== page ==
On Thursday June 23, the Leave side for Brexit prevailed: 52 per cent to 48 per cent. It seemed for a time as though the world had been turned upside down. I’ve danced about the edge of many a conversation claiming how it’s a victory for racism, Britain made the wrong choice, and voters were so horribly out-of-the-loop and misinformed. My own contributions have been virtually nonexistent.
Fact of the matter is that I wasn’t very aware of the exact conditions of Brexit. I could no more list a lengthy column of “pros” than I could “cons” for Britain skipping ship. And for that reason, I was more than okay with my silence. Speaking ignorantly on a subject is one of the most dangerous things we can do, yet unfortunately seems to be a calling card of millennials. Millennials want to be a part of the discussion. We want to be involved. We want emotion. How loud has been the cry for the referendum’s result to be axed? But how many, honestly and truly, can speak to the impact—both positive and negative—of Brexit? How many can actually converse on the topic with more than the regurgitated backwash they’ve heard from a friend who’s supposedly in the know?
Control of its [Britain’s] own borders (a point often too quickly buried under racist accusations to be debated) is just one detail affected by Brexit. In the National Post Rex Murphy touched on some of the issues with significantly less fanfare, “Do any of the Remain campaigners acknowledge the great file of complaints that has grown over the last decade about the EU’s style of governance, its increasing distance from any superintending authority other than its own, its absolute divorce from democratic responsibility and the furiously paternalistic and near-imperial manner in which it treats the representatives and citizens of its member states?”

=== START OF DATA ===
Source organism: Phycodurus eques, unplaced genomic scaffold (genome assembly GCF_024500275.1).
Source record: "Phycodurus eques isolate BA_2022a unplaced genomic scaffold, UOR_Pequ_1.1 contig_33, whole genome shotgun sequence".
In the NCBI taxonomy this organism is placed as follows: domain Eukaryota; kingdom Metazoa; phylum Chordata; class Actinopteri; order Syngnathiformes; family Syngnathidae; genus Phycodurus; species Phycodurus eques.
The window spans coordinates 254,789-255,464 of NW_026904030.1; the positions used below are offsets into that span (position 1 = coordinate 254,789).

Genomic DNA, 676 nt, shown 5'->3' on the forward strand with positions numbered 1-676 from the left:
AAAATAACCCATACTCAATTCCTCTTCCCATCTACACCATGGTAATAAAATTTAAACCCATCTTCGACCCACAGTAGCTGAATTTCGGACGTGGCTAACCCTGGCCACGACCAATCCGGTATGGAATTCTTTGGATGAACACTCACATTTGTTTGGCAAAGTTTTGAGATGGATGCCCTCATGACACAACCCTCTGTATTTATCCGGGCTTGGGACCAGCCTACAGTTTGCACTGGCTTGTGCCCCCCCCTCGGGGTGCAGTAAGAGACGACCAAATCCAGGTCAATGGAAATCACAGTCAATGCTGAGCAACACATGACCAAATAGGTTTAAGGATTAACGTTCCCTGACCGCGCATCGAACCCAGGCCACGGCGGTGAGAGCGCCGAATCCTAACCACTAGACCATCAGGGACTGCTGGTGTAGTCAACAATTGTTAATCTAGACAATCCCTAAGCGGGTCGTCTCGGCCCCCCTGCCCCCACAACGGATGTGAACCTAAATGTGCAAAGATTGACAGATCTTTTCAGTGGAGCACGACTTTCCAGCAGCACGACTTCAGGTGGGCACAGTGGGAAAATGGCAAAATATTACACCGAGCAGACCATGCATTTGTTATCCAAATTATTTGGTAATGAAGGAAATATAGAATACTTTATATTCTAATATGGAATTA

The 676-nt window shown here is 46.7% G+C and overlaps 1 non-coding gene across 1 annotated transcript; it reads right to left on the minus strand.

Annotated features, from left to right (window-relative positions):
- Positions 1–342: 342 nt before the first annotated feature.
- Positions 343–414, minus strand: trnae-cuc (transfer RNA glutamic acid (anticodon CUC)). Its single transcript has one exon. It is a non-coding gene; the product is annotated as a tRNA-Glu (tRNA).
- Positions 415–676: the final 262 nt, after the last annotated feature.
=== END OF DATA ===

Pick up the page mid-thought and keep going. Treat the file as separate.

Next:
Staunch members of the Remain camp are quick to point out that the EU accounts for 44 per cent of Britain’s exports; the fact that Britain’s EU exports have actually fallen 10 per cent since 2000 is breezed by. Further still, the EU’s hold on global GDP has dropped from 30 per cent in 1993 to 24 per cent in 2013—a figure that illustrates how the rest of the world is growing faster than the EU. In addition, EU trade with Britain isn’t just going to go away. Germany, to use a top example, only exports to two other countries in the world more than to Britain. EU countries need Britain as much, if not more, than Britain needs them.
My conservative upbringings have left me with a tendency to think critically and to prefer the story of numbers, because while you can lie with statistics, not having the figures there in the first place renders it awfully difficult to produce hard evidence. But in this case, I’m at a loss. Numbers would suggest Brexit is a good idea and the politicians who planned for the scenario are on to something; however, the aftermath has proved to be anything but clear. David Cameron resigned, expected. Boris Johnson withdrew from the Conservative leadership race after Michael Gove stepped in (and all but openly blackmailed Johnson)? Politics. Nigel Farage took his leave from UKIP after his “political ambition has been achieved”? Hasn’t it just started? And now Theresa May, a Remain supporter, appears to have the inside edge. Even for politics, these waters are disturbingly murky.
I’m definitely a broken record by this point, but make sure you do your own research before sounding off on current events. If we, the mis-/under- informed, are complaining about misinformed voters, aren’t we just contributing to the problem?